(1) Creator.--This occurs as a Divine name in Isaiah 40:23; Isaiah 44:15. and elsewhere. Here it is in the plural, like the Divine name Elohim. (See also Note on Ecclesiastes 12:8.) We have "thy Maker" in the plural in Job 35:10; Psalm 149:2; Isaiah 54:5; and "Holy One" in Proverbs 9:10; Proverbs 30:3; Hosea 11:12.
while the evil days come not; meaning the days of old age; said to be evil, not with respect to the evil of fault or sin; so all days are evil, or sin is committed in every age, in infancy, in childhood, in youth, in manhood, as well as in old age: but with respect to the evil of affliction and trouble which attend it, as various diseases; yea, that itself is a disease, and an incurable one; much weakness of body, decay of intellects, and many other things, which render life very troublesome and uncomfortable (c), as well as unfit for religious services;
nor the years draw nigh, when thou shall say, I have no pleasure in them; that is, corporeal pleasure; no sensual pleasure; sight, taste, and hearing, being lost, or in a great measure gone; which was Barzillai's case, at eighty years of age: though some ancient persons have their senses quick and vigorous, and scarce perceive any difference between youth and age; but such instances are not common: and there are also some things that ancient persons take pleasure in, as in fields and gardens, and the culture of them, as Cicero (d) observes; and particularly learned men take as much delight in their studies in old age as in youth, and in instructing others; and, as the same writer (e) says,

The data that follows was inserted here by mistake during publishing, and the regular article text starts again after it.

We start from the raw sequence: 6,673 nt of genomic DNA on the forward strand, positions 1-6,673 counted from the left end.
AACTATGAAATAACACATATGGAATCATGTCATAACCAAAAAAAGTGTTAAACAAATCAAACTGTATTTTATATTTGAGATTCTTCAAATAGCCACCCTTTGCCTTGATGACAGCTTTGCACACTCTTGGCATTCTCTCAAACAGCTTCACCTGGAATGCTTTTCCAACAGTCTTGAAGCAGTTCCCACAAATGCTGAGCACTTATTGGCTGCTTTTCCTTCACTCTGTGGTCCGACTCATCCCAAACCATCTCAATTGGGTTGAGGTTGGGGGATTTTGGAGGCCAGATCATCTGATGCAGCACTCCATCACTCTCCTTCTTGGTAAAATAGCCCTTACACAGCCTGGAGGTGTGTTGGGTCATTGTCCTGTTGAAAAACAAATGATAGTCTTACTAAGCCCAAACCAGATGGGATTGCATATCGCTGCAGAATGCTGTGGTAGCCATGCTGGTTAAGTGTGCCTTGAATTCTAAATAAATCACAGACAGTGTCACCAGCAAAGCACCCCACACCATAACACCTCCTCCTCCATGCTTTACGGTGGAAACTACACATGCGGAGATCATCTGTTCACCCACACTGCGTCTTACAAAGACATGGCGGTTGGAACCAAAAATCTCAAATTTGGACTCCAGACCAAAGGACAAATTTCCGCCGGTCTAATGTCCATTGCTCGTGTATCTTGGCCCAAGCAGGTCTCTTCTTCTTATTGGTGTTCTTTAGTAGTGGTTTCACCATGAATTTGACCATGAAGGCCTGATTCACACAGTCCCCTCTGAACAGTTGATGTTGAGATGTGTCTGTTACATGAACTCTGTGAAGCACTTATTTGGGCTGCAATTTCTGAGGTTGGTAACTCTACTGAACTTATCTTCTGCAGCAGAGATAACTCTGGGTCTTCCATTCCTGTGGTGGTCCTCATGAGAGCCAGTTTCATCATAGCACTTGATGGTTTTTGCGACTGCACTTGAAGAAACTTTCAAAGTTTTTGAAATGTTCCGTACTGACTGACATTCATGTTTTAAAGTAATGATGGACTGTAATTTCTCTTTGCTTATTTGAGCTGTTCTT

"what is more pleasant than to see an old man, attended and encircled with youth, at their studies under him?''
and especially a good man, in old age, has pleasure in reflecting on a life spent in the ways, work, and worship of God; and in having had, through the grace of God, his conversation in the world in simplicity and godly sincerity; as also in present communion with God, and in the hopes and views of the glories of another world: but if not religious persons, they are strangers to spiritual pleasure, which only is to be had in wisdom's ways; such can neither look back with pleasure on a life spent in sin; nor forward with pleasure, at death and eternity, and into another world; see 2 Samuel 19:35.
(b) "Creatorum tuorum", Drusius, Gejerus, Rambachius; so Broughton. (c) Plautus in Aulular. Acts 1. Sc. 1. v. 4. Menaechm. Acts 5. Sc. 2. v. 6. calls old age, "mala aetas"; and the winter of old age, Trinummus, Acts 2. Sc. 3. v. 7. And Pindar, , Pyth. Ode 10. so Theognis, v. 272, 776, 1006. And Homer, Iliad. 10. v. 79. &. 23. v. 644. "Tristis senectus", Virgil. Aenid. 6. (d) De Seuectute, c. 14, 15. (e) Ibid. c. 8.